For example we know that rat pups use their cheek whiskers to help latch onto their mum for the first time after they are born, but we don’t know if kittens do too.
And squirrels use the whiskers on the backs of their legs to assist with climbing, but we’re not sure if that’s true of cats.
The purpose of whiskers is still an active research field, and perhaps in time we’ll find out more about how the cats in our homes use theirs.
So, if whiskers are so useful to cats – why do cats whiskers fall out from time to time, and should you worry if your cat is missing a whisker or two!
Why do cats whiskers fall out?
Just like moulting from the rest of their coat, cats occasionally shed their whiskers.
Don’t worry if you find one in your pet’s bedding, or if one accidentally becomes dislodged while you’re grooming them.
It’s perfectly normal.
Do cat whiskers grow back?
If your cat loses a whisker or two, they will grow back.
But take heed the answer to our next question…
Can you cut cat whiskers?
Thinking of cutting a cat’s whiskers? Please, don’t do it!
There is no reason to trim cat whiskers.
Inevitably, if your cat likes to explore outdoors, and they are long and proud of whisker, you might occasionally spot a bit of dirt or detritus caught on their whiskers.
But cats are also zealously clean, and they will quickly tidy themselves up.
What happens when you cut a cat’s whiskers?
Please don’t cut your cat’s whiskers to keep them “clean” or “tidy”.
It is unnecessary, and your pet will be disorientated and distressed by losing their super sensory powers.
Not only that, but there could be permanent damage to the cat’s ability to use his whiskers effectively even after the whiskers have regrown. A study on rats published in July 2017 looked at the effects of depriving the animal of information from its whiskers and found permanent changes to the nerves that transmit information from them.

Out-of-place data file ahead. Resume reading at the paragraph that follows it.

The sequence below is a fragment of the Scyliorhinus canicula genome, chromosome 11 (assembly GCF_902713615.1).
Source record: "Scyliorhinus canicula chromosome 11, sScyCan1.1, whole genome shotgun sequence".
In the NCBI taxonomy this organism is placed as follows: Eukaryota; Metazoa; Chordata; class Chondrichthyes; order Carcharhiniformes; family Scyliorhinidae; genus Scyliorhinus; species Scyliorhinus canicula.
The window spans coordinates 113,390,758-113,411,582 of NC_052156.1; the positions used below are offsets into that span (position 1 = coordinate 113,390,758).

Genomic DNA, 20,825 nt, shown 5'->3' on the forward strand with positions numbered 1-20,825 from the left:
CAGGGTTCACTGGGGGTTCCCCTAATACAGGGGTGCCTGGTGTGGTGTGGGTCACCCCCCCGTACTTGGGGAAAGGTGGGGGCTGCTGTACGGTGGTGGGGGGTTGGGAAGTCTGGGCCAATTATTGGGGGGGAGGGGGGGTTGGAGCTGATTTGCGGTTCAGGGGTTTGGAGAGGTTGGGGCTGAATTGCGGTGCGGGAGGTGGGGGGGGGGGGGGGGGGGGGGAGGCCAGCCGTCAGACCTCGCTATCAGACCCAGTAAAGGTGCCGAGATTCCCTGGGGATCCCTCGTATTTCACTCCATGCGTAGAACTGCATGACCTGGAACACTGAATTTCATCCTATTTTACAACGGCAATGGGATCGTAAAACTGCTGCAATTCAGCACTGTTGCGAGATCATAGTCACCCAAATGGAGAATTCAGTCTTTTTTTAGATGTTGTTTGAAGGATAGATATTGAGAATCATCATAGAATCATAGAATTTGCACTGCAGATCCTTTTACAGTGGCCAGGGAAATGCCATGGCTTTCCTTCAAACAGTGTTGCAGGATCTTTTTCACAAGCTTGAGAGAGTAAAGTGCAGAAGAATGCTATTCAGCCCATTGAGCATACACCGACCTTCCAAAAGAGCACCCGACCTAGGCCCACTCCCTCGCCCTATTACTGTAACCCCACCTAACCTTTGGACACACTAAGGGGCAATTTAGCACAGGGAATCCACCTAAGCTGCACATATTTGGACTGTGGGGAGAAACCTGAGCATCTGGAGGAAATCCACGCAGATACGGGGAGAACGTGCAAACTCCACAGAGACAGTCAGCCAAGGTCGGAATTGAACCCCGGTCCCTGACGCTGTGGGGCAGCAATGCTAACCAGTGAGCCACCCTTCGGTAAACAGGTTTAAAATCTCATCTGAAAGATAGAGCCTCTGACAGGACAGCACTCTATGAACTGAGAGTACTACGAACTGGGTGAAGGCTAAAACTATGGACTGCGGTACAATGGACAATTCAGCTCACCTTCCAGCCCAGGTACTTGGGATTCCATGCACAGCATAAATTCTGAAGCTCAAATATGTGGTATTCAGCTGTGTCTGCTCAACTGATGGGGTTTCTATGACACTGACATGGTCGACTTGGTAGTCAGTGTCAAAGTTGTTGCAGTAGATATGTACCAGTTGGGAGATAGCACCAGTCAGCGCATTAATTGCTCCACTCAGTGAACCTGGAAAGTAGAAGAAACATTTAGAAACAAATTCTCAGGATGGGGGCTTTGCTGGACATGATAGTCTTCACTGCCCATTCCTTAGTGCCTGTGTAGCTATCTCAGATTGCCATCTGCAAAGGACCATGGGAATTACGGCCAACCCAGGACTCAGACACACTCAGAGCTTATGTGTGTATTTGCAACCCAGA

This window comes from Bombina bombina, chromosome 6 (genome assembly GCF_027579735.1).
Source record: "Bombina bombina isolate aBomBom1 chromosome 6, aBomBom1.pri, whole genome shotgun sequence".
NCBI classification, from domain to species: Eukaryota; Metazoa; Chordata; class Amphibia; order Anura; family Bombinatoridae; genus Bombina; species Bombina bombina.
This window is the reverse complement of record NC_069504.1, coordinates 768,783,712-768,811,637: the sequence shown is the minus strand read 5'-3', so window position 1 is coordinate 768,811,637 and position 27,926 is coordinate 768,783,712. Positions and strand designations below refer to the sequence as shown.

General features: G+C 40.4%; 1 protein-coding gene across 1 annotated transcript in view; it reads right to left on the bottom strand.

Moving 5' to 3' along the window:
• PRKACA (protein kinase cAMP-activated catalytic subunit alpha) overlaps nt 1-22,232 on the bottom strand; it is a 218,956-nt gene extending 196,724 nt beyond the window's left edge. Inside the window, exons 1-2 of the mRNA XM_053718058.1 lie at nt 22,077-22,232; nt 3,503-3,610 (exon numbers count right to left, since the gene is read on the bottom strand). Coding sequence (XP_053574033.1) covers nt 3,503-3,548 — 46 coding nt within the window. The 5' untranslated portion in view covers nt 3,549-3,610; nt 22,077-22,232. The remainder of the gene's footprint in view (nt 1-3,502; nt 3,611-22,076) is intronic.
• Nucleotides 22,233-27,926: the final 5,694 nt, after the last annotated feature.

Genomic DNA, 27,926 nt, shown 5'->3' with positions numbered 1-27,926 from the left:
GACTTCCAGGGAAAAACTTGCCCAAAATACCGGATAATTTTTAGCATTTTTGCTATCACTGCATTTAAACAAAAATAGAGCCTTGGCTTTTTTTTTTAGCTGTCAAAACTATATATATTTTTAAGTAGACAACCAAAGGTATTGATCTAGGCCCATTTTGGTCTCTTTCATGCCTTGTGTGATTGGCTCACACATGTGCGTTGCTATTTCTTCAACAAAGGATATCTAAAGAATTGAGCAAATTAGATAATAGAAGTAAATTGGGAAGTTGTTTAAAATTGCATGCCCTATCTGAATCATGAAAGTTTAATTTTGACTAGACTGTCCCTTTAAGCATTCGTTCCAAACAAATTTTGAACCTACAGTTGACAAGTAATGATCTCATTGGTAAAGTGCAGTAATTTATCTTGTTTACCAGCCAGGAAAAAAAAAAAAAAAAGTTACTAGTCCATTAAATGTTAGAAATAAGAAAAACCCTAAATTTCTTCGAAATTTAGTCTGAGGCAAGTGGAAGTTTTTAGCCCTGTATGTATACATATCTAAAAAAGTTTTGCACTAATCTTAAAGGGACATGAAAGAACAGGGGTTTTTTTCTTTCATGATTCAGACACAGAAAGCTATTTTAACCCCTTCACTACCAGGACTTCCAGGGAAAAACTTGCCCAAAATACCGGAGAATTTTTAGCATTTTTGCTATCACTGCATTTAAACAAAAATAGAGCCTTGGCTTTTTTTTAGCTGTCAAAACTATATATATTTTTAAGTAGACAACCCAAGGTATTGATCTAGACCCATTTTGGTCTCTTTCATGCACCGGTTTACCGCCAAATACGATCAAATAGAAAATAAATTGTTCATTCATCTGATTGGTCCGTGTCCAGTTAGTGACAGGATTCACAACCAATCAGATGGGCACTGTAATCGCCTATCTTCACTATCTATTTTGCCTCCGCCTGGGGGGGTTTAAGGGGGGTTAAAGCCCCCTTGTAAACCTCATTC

We don’t know if this would happen to cats, but there is no reason to suppose it would not.
The temptation to play with a cat’s whiskers or cut them is especially strong in children.
When you bring a new cat home, make sure children understand how sensitive to touch their whiskers are, and that it is unkind to tease them or cut them.
Do all cats have whiskers?
Ok, confession time. I know I said earlier that all mammals have whiskers. But there is an exception besides us, and of course, it just had to be a cat.
You might have even guessed it already: the cat without whiskers is the hairless Sphynx.
Sphynx cats have a genetic mutation which stops them producing keratin for hair growth.
This affects the whiskers of some Sphynxes more than others: some still manage to retain full whiskers, some have broken whiskers and some have none.
Cats use their clever whiskers to gather information for navigating and hunting.
Watch your cat closely, and you’ll also learn to read their mood by the way they hold their whiskers.
Always remember, your cat’s whiskers are incredibly sensitive. Resist the urge to play with them, and NEVER, EVER cut them.
Are you particularly proud of your cat’s whiskers?
Or has your cat managed to get stuck head first in a narrow space, despite it’s whiskers? Tell us more in the comments section below.
“Today’s article is by Sarah Holloway. Sarah holds a bachelors degree in Zoology and has a special interest in animal behavior and communication”
Dykes, R. W., (1975), “Afferent fibers from mystacial vibrissae of cats and seals”, Journal of Neurophysiology, Volume 38, no. 3.
Gogan, P., Guerituad, J. P., Horcholle-Bossavit, G., Tyc-Dumont, S., (1981), “The vibrissal pad as a source of sensory information for the oculomotor system of the cat”, Experimental Brain Research, Volume 44, Issue 4, pp 409-418.
Rice, F. L., Mance, A., Munger, B. L., (1986), “A comparative light microscopic analysis of the sensor innervation of the mystacial pad. I. Innervation of vibrissal follicle-sinus complexes”, The Journal of Comparative Neurology, Volume 252, Issue 2, pp 154-174.
McSporran, K., (2011), “Just the cat’s whiskers”, New Zealand Veterinary Association, www.nzva.org.nz.
Prescott, T. J., Mitchinson, B., Grant, R. A., (2011), “Vibrissal behavior and function”, Scholarpedia, 6(10):6642.
“Why do cats whiskers fall out” has been revised and updated for 2017